What is this “Black Friday” thing anyway?
A few days ago, I started to receive some rather apocalyptic-sounding emails. Usually friendly types like Amazon and Argos were warning me that “Black Friday” was approaching. How menacing. Or maybe it’s something more benign, like dress-down-Friday for Goths?
“Black Friday” was until (surprisingly very) recently an American Thing. Full of turkey and goodwill following Thanksgiving, the US population make the most of their second day off, and flock en masse to the mall. The shops respond by offering seemingly incredible discounts. But by now, we all know this.
What naturally interested me (apart from any reduced Lego or Frozen dresses) is the term. “Black Friday” – doesn’t sound very jolly or make me think of merry shopping sprees. Wikipedia offers a few different origins. The day after Thanksgiving marked the start of the festive shopping season – we’re all familiar with the concept of “One festival is over, let’s start pushing the next one!” One explanation of the term is that it was coined by the Philadelphia police in 1969 – a description of the chaos caused by an entire city all trying to shop at once. The term spread across the States and more recently, worldwide.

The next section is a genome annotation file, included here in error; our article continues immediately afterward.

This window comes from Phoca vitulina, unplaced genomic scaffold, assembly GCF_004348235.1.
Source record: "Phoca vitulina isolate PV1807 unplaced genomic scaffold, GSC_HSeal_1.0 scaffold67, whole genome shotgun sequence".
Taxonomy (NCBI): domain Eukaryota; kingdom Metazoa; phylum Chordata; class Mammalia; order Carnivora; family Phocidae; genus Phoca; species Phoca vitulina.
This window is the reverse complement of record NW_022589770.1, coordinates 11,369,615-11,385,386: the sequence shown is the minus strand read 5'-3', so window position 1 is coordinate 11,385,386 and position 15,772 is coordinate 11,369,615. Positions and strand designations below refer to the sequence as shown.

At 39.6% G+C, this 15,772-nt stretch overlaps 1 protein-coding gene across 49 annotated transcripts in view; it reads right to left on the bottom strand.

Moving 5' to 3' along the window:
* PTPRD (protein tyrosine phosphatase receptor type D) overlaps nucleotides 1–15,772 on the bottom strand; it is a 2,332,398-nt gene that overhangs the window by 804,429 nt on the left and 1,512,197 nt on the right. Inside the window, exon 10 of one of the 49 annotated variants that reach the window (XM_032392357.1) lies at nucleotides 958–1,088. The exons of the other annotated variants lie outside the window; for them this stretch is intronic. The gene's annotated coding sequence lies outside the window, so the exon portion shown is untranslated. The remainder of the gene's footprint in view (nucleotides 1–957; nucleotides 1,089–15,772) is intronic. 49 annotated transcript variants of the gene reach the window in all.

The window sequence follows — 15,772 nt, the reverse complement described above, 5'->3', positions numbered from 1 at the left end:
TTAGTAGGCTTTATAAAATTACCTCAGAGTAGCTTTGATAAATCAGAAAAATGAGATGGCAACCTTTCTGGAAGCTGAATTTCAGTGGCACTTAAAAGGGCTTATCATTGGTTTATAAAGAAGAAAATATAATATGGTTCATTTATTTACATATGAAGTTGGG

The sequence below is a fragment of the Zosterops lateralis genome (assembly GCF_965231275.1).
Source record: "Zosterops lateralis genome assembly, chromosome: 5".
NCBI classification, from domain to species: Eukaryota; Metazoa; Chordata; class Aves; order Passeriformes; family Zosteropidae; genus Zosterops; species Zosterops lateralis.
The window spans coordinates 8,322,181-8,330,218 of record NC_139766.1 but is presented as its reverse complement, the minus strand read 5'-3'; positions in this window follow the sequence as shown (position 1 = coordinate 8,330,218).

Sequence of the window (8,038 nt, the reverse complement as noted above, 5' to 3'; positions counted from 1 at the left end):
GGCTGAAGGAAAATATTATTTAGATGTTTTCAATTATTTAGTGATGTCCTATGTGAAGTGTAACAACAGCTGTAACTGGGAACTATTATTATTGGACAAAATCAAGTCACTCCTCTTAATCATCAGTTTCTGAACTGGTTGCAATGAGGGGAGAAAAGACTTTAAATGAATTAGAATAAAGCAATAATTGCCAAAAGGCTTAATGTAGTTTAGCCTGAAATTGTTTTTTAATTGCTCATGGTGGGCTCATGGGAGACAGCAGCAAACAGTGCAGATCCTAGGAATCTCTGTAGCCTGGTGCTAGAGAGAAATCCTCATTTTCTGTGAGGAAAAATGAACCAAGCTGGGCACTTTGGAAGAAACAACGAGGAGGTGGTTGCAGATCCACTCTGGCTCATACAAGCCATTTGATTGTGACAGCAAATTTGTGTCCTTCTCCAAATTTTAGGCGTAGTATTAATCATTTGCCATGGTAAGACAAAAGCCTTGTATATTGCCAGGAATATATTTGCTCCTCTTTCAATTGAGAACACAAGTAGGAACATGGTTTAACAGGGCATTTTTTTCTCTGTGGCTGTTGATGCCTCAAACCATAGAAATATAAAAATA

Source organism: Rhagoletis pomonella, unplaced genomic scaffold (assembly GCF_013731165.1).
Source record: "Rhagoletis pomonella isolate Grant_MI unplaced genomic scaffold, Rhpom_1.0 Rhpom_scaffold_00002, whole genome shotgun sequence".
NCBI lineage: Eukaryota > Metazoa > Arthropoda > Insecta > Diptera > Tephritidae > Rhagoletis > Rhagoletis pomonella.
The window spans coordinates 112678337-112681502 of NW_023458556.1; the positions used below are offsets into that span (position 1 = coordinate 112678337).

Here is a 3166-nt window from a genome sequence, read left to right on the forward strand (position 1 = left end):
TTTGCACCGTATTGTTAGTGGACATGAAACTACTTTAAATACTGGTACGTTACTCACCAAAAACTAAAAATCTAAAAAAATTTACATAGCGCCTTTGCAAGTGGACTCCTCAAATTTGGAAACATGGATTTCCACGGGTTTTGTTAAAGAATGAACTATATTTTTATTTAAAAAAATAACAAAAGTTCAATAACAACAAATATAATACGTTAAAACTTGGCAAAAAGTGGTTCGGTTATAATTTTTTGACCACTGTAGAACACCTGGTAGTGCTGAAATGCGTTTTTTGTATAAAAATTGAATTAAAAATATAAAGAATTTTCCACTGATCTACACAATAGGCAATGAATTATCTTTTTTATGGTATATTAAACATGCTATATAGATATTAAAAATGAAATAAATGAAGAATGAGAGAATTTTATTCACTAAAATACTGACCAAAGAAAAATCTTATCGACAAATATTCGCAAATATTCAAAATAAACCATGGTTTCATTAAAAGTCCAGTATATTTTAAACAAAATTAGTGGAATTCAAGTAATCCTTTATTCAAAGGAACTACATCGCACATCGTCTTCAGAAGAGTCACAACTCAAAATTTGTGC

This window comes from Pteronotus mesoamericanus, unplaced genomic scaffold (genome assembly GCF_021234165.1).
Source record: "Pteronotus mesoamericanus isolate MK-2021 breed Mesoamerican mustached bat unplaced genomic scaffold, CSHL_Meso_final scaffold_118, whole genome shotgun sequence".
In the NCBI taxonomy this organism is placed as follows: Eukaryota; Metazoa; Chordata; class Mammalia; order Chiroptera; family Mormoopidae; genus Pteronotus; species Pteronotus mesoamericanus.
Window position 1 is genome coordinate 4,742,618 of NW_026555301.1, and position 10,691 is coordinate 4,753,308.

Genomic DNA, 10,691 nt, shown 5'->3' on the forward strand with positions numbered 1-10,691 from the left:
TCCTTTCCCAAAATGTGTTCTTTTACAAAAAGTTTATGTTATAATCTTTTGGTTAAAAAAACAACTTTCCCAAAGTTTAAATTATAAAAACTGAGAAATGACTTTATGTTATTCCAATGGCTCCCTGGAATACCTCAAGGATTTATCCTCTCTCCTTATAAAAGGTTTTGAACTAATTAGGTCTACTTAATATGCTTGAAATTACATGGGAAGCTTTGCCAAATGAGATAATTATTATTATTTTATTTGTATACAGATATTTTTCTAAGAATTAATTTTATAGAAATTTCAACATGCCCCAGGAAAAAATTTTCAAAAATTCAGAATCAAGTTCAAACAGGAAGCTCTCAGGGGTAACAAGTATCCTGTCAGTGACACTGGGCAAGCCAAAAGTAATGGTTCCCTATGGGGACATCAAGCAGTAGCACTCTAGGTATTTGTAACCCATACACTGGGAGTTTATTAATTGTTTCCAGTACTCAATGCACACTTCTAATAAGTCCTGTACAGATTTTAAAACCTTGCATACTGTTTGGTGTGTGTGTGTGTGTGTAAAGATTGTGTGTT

In the 1980s (when else?) the term was given a more positive commercial derivation – the day when retailers go “into the black”, i.e., make a profit. Can’t argue with that.
But a new derivation caused controversy yesterday when basketball player J R Smith stated “’Black Friday’ stemmed from slavery. It was the day after Thanksgiving when slave traders would sell slaves for a discount to assist plantation owners with chores for the upcoming winter (cutting and stacking fire wood, winter-proofing).” He was met with howls of derision and indignation for historical inaccuracy. He removed the post.
I’m now off to prune the many emails I’ve received offering “Black Friday Deals”. The term that originally referred to the congestion caused by vast volumes of consumers hitting the shops is now clogging up my inbox, not the streets. As Christmas shopping becomes an increasingly remote activity, “Black Friday” will become an even more esoteric – and completely inappropriate – phrase.